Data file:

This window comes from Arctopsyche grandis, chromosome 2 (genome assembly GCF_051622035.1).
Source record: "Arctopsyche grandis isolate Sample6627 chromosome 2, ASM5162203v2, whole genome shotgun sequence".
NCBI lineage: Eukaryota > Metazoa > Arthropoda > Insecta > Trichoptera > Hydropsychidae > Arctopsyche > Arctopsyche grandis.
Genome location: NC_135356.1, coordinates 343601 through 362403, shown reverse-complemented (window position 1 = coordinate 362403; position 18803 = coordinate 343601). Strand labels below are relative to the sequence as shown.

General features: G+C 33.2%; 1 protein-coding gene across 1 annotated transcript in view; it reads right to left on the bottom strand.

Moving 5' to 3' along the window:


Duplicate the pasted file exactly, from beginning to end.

This window comes from Arctopsyche grandis, chromosome 2 (genome assembly GCF_051622035.1).
Source record: "Arctopsyche grandis isolate Sample6627 chromosome 2, ASM5162203v2, whole genome shotgun sequence".
NCBI lineage: Eukaryota > Metazoa > Arthropoda > Insecta > Trichoptera > Hydropsychidae > Arctopsyche > Arctopsyche grandis.
Genome location: NC_135356.1, coordinates 343601 through 362403, shown reverse-complemented (window position 1 = coordinate 362403; position 18803 = coordinate 343601). Strand labels below are relative to the sequence as shown.

General features: G+C 33.2%; 1 protein-coding gene across 1 annotated transcript in view; it reads right to left on the bottom strand.

Moving 5' to 3' along the window: